Slow intrinsic growth rate in forest elephants indicates recovery from poaching will require decades
- African forest elephants Loxodonta cyclotis are experiencing persistent declines driven by illegal killing and range loss. Despite the importance for policy debates regarding elephant trade managed through the Convention on International Trade in Endangered Species (CITES), little is known about forest elephant demography and, consequently, the impacts of offtake and subsequent population recovery potential.
- Using 23 years of individually based demographic data from Dzanga, Central African Republic, we found low reproductive potential resulting from annual birth rates averaging 4·3% (SD: 1·4%), a median inter-birth interval of 68 months and a median primiparous age of 23 years. Average mortality was 3·1% per year (SD: 1·0%) during the study, with approximately 1·4% of that attributed to human killing.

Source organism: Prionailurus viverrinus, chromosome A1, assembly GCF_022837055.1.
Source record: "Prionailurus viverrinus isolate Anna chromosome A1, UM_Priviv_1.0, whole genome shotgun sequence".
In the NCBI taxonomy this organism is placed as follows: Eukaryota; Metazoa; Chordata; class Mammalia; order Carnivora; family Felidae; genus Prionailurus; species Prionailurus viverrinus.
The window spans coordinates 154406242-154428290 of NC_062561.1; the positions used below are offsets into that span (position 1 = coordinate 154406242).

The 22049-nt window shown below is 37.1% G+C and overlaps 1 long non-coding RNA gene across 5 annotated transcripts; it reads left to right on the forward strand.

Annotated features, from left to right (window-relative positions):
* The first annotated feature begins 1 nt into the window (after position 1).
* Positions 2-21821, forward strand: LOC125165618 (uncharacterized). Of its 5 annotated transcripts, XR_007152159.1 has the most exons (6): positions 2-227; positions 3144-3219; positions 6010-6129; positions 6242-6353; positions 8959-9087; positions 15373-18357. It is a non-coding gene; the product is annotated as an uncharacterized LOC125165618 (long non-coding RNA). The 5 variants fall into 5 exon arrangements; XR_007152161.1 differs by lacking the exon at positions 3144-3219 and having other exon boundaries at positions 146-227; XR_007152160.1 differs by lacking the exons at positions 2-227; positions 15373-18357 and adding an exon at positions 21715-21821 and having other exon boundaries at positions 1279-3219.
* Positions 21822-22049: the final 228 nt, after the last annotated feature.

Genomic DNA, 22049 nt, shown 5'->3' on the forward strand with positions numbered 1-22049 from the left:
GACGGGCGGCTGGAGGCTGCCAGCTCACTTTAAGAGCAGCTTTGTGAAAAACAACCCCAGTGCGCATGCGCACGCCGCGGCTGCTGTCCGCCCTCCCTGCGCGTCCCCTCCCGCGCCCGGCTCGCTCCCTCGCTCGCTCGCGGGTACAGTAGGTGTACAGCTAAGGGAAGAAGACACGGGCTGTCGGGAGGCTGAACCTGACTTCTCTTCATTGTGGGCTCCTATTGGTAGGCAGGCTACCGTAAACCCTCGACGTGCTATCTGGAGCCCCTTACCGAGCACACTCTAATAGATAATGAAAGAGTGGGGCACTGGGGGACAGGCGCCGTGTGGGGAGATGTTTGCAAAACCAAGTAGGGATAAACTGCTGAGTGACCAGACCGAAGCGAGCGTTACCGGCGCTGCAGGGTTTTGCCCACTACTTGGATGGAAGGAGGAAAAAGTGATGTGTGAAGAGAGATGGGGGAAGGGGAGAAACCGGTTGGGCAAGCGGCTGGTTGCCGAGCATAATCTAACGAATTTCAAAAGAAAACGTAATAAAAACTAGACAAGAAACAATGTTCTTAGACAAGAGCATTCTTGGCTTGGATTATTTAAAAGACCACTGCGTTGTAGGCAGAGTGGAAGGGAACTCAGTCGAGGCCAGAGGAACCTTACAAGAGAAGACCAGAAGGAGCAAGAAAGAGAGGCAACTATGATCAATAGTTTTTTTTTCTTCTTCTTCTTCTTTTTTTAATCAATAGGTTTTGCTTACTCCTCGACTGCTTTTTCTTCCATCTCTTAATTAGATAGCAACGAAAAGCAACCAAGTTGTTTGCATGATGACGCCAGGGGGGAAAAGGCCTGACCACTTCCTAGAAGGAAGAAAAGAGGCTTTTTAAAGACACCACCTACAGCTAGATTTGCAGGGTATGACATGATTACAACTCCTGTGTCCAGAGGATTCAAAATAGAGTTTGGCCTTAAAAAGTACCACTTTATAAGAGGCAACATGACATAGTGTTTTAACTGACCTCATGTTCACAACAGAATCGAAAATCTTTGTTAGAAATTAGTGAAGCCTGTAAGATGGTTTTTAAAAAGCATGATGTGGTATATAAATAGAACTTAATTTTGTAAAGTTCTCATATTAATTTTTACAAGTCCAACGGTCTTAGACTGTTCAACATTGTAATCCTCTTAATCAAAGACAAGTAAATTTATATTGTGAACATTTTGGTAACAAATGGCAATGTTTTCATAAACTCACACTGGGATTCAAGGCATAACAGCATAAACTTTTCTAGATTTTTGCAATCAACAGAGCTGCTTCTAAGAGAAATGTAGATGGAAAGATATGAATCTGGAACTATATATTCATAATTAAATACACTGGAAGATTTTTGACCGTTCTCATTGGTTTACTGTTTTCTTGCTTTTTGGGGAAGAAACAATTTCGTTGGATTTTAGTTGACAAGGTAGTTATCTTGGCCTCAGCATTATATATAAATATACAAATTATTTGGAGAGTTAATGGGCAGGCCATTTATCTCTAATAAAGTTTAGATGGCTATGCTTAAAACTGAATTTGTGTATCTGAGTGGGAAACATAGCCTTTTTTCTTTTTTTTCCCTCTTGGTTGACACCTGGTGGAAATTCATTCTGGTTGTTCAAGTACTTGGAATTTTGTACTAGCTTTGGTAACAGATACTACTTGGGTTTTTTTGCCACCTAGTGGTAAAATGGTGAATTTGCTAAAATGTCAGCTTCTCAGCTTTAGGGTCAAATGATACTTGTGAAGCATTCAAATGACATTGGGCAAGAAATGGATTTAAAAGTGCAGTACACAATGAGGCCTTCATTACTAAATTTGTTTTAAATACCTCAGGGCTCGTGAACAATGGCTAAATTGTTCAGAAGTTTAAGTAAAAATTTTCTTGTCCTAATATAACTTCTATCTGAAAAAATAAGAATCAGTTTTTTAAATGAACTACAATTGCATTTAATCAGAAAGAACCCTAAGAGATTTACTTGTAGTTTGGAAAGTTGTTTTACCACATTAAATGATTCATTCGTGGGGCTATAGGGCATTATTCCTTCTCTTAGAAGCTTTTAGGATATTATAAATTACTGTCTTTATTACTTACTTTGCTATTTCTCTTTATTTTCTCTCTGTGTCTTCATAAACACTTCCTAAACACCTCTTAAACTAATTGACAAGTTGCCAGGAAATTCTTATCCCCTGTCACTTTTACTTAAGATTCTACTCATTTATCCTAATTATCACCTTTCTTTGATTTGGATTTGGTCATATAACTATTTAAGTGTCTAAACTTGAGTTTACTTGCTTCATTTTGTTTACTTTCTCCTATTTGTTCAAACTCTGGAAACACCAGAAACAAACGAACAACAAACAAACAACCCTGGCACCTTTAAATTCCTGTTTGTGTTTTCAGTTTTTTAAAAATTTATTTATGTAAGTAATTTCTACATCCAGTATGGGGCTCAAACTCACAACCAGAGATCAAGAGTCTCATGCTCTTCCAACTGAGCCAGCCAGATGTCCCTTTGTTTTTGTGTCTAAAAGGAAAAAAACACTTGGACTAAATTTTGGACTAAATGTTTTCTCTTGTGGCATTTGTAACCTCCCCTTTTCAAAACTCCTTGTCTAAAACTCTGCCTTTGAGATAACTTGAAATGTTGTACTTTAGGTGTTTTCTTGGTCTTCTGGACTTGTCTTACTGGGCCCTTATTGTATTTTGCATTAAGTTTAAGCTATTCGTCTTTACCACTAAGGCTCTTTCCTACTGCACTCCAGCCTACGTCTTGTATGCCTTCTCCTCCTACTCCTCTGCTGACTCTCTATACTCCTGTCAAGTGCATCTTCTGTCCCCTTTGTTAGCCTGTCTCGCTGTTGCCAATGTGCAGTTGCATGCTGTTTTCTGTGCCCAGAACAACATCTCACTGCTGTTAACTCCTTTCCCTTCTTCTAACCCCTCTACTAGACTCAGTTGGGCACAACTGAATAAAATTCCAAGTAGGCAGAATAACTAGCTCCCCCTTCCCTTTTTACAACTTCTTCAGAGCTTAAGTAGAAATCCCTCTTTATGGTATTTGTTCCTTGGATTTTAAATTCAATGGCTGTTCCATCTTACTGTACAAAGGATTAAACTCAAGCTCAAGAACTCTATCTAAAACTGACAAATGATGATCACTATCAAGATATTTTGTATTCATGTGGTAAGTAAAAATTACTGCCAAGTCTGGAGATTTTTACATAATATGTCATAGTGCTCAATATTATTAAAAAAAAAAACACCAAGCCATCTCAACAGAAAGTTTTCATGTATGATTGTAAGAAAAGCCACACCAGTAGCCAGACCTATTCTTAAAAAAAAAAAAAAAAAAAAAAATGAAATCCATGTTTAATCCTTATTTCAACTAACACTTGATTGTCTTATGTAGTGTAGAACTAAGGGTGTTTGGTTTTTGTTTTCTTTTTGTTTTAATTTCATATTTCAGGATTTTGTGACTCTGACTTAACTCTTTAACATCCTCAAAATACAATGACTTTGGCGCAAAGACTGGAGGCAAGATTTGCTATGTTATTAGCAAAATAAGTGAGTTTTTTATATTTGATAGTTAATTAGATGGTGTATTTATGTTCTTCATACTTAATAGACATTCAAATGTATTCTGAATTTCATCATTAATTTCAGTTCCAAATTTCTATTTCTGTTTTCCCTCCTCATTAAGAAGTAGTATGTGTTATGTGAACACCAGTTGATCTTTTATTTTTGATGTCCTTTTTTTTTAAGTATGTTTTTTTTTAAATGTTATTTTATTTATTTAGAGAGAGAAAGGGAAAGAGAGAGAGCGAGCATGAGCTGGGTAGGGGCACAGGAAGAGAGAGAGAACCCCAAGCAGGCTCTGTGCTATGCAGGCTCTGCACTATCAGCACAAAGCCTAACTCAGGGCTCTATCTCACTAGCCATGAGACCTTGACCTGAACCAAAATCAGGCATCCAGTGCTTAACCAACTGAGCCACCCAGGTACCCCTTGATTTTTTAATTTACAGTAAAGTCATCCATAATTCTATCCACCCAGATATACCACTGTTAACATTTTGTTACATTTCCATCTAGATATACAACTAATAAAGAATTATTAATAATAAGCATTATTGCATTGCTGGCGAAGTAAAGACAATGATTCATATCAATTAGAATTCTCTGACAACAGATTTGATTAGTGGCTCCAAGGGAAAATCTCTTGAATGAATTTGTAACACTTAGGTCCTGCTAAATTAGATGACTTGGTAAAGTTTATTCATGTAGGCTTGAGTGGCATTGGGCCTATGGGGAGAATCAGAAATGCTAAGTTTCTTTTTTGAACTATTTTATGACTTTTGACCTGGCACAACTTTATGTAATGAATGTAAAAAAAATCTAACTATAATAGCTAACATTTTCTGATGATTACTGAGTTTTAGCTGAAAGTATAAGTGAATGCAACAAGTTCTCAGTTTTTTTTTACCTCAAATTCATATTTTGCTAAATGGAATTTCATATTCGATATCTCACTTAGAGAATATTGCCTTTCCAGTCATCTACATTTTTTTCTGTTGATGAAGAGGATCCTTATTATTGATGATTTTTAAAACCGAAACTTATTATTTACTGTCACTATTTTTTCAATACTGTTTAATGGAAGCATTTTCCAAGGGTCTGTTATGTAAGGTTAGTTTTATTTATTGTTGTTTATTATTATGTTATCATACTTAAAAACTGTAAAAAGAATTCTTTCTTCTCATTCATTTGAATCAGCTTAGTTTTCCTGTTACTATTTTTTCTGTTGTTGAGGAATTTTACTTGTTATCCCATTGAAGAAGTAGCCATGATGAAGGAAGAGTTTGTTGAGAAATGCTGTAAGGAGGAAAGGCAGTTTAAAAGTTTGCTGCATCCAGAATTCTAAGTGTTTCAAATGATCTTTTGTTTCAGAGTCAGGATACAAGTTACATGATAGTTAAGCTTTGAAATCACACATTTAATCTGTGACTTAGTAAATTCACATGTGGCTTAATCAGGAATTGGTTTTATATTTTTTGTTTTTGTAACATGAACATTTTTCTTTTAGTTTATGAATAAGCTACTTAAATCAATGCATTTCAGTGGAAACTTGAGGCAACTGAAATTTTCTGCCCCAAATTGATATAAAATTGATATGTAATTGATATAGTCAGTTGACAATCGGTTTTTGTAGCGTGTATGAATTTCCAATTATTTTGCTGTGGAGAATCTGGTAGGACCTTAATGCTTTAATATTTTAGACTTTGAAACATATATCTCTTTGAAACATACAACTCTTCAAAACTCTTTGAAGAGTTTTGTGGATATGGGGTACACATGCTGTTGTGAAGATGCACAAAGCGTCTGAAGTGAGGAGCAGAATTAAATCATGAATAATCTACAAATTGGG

- This population of forest elephants demonstrated concerningly slow growth rates, with a doubling time of nearly 60 years under current conditions (41 years excluding human impacts), amounting to three times that reported for savanna elephants. As such, forest elephants appear to be significantly more sensitive to human-induced mortality than their congeneric species.
- Such slow intrinsic growth challenges current perceptions of historic and contemporary ivory trade impacts on forest elephants, highlighting the urgent need to stem poaching and institute long-term protective measures.
- Policy implications. Debates regarding the sustainability of the ivory trade for the species appear to have overestimated growth rates of forest elephants. The information presented here indicates that sustainable offtake models for forest elephants need reassessment.